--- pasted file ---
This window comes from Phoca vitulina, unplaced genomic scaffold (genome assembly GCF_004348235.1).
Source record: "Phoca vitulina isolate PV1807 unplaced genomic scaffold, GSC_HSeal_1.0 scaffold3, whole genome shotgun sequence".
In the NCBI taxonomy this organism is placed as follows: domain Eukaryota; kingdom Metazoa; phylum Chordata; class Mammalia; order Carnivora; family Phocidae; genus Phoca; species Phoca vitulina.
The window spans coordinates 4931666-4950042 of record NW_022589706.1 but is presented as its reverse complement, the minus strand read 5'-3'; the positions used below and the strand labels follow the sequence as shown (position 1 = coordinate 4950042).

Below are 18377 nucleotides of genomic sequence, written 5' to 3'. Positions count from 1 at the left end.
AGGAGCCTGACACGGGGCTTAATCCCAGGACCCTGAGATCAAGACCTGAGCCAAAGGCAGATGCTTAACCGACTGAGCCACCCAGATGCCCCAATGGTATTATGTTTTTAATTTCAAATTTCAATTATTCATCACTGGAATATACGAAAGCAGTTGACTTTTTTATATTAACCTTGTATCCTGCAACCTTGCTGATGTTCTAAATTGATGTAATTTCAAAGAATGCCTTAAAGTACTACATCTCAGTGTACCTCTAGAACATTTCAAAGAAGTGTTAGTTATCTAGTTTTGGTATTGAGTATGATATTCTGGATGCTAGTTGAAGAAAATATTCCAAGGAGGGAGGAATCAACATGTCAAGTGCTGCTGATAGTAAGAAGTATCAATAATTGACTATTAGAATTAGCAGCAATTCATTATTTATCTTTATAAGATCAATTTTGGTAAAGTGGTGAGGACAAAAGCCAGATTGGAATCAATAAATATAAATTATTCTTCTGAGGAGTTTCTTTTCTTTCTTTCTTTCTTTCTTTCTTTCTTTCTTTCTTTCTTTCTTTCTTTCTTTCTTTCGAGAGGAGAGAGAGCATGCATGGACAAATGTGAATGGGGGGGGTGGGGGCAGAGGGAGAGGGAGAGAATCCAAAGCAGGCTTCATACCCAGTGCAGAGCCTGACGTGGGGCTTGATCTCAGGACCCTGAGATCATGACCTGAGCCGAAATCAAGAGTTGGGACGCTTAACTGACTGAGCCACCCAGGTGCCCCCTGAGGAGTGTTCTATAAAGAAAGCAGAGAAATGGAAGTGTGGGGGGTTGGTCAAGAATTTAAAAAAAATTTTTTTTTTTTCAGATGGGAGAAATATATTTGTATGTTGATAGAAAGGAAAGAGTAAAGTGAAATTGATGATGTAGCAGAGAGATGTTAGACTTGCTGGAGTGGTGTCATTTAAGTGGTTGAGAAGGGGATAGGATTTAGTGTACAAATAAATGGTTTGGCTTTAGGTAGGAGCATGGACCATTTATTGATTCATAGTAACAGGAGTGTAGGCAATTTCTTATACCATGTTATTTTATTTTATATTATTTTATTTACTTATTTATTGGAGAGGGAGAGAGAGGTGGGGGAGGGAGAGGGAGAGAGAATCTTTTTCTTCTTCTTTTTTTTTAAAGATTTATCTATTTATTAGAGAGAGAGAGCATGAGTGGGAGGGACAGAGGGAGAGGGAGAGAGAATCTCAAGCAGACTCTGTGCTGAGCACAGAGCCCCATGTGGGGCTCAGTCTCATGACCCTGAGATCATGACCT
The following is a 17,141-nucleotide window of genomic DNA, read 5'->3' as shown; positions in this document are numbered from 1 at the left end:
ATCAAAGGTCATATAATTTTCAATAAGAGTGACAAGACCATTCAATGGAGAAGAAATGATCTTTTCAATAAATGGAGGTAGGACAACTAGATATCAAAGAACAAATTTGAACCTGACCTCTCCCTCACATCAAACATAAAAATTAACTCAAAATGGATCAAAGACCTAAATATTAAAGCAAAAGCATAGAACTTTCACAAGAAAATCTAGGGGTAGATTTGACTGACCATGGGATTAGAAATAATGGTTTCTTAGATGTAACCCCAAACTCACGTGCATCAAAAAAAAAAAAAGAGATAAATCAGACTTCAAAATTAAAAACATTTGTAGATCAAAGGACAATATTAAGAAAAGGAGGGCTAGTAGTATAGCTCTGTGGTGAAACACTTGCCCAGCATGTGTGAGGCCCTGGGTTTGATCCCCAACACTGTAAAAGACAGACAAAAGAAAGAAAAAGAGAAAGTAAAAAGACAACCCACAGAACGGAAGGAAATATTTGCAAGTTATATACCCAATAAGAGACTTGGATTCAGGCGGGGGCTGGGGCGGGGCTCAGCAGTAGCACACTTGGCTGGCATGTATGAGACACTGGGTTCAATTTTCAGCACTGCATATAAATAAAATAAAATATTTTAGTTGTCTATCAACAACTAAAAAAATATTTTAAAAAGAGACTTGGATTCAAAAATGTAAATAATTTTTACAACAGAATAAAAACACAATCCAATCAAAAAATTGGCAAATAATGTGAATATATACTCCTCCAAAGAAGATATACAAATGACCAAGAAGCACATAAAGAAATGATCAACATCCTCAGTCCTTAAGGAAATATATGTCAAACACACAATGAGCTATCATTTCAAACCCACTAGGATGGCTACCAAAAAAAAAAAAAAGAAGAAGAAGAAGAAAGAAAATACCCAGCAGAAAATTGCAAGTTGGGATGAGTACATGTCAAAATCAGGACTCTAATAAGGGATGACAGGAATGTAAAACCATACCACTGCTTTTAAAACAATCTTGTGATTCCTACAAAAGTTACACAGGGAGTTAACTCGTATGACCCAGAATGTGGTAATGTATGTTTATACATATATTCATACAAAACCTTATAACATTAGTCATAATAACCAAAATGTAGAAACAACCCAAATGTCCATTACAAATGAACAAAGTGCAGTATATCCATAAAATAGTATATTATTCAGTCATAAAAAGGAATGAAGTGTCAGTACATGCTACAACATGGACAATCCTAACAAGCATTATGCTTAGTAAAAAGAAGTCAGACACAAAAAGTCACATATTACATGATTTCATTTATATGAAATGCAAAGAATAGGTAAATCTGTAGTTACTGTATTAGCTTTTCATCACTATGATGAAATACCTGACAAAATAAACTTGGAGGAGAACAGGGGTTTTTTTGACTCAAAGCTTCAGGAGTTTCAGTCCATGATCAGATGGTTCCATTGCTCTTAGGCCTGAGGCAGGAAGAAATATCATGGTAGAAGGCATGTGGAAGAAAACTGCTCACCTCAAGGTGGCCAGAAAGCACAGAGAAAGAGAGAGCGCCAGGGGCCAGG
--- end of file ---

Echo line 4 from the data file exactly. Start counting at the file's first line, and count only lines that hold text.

The window spans coordinates 4931666-4950042 of record NW_022589706.1 but is presented as its reverse complement, the minus strand read 5'-3'; the positions used below and the strand labels follow the sequence as shown (position 1 = coordinate 4950042).